ENGINEERS burying power lines in the Yorkshire Dales have unearthed a piece of ancient history which has baffled local experts.
The underground feature – a long- buried strip of ash and burnt material – was discovered in Kingsdale, near Ingleton, by an archaeologist working for power companies United Utilities and
Electricity North West.
Arthur Batty, from Ingleborough Archaeology Group, initially thought the find was a fire pit – a temporary hearth used by nomadic hunter gatherers who used the valley for food during the summer
months for thousands of years.
But further site investi-gations indicate that it is the wrong shape and depth, and no-one has yet been able to shed further light on it.
“We have had the feature carbon-dated and it is Iron Age, about 300BC,” said Mr Batty.
“Previous finds in Kingsdale have given us evidence of human activ-ity from 6,700BC up to the present day, but we have very little from this particular Iron Age era, so it’s quite a significant
Engineers alerted Mr Batty, who was brought up in Kingsdale, after spotting changes in soil colour while digging trenches for power cables.
Around five kilometres of overhead power lines and poles in Kingsdale are being replaced with underground cable as part of a project to improve the view.
The project is funded by Electricity North West and is being carried out by United Utilities.
Mr Batty said: “There is plenty of evidence of prehistoric fire pits and hearths in Kingsdale, but this find is different.
“It is a long feature and buried about 800mm below ground, whereas you would expect a fire pit to be roughly circular. “Interestingly, there is also some stonework and paving less than 50m away in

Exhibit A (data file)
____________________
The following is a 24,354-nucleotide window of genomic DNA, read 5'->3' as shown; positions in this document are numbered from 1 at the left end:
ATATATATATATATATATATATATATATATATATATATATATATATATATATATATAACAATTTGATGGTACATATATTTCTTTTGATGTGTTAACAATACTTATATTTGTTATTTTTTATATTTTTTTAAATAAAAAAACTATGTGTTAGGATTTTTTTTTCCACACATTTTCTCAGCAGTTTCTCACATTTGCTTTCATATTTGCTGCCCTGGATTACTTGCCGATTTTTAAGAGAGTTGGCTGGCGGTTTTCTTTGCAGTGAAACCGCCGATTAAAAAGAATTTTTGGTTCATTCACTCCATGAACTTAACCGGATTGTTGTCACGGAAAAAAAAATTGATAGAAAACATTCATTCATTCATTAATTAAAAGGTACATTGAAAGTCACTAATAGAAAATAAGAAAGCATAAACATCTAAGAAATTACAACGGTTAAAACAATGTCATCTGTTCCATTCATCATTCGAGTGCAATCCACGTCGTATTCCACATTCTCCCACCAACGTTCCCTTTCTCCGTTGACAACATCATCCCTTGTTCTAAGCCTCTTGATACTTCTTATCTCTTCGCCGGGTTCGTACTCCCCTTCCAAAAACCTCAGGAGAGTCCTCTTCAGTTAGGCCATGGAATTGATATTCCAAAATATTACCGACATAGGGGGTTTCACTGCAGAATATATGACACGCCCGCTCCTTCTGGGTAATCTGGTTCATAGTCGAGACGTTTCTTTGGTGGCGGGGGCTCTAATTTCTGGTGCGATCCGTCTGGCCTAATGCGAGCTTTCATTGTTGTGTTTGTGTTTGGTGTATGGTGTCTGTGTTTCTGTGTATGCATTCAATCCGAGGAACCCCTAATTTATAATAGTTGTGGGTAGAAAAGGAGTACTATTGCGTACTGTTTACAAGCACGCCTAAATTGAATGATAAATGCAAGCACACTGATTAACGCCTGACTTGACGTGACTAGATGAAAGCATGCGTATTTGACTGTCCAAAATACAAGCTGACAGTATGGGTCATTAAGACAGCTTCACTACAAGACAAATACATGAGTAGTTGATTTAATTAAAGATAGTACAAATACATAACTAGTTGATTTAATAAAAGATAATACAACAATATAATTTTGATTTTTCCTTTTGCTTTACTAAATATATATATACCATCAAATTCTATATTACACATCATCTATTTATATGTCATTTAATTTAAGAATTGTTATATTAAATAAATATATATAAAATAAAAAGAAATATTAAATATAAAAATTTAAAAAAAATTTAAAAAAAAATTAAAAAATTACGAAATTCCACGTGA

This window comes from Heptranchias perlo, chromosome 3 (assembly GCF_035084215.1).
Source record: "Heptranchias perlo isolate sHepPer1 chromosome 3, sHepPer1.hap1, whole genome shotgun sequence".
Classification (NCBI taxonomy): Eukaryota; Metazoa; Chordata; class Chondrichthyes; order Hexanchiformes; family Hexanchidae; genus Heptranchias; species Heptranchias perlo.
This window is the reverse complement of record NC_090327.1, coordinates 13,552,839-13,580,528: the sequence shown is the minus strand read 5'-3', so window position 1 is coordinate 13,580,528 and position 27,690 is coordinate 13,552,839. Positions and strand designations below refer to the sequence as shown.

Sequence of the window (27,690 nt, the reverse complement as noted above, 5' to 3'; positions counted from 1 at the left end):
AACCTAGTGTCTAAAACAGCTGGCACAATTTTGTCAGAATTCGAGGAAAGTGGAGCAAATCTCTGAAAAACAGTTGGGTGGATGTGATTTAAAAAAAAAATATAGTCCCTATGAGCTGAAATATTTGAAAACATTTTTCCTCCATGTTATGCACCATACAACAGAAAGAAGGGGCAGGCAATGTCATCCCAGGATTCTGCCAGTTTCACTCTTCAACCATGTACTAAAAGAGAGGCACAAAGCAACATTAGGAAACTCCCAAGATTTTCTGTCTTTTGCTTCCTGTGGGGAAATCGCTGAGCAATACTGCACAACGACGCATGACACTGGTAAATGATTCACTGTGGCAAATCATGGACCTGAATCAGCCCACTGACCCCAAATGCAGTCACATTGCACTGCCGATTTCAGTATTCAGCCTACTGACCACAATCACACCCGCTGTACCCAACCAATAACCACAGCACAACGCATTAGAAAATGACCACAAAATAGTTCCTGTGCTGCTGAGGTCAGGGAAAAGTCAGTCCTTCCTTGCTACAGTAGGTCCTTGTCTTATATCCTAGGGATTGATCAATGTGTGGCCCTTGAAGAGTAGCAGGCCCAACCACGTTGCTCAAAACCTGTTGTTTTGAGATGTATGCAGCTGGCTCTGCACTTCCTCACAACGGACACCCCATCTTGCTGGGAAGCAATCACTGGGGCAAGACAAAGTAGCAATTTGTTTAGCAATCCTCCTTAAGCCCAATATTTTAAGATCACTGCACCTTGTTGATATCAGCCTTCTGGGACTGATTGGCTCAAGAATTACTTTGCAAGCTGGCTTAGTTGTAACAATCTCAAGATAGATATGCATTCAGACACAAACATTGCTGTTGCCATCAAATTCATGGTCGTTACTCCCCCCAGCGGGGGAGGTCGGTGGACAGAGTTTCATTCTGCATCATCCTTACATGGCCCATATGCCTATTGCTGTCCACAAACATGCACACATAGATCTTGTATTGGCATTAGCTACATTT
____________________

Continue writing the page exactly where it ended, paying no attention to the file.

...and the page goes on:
the river bank which is being eroded away. This could date to around the same period.
“Further surveys of the area are proposed. It raises a lot of questions that only more detailed research could possibly answer, but it is a very tantalising glimpse into the history of this
United Utilities project manager Eamon Robinson said the discovery was “fascinating”.
“We try to plan cable routes to avoid historical areas, but sometimes things crop up that you just can’t expect. That’s why we quite often employ archaeologists to look over our shoulders.
“We have now almost finished laying the cables and expect to be able to remove the poles and wires early in the new year, meaning visitors will be able to enjoy uninterrupted views of the valley
for the first time in many years.”
Mr Batty has co-authored a book called The Kingsdale Project on the discovery of the area’s oldest known feat-ure – a fire pit dating back to 6,700BC.
For more information, or to find out about Ingleborough Archae-ology Group, visit website www.ingleborough arch-aeologygroup.org.uk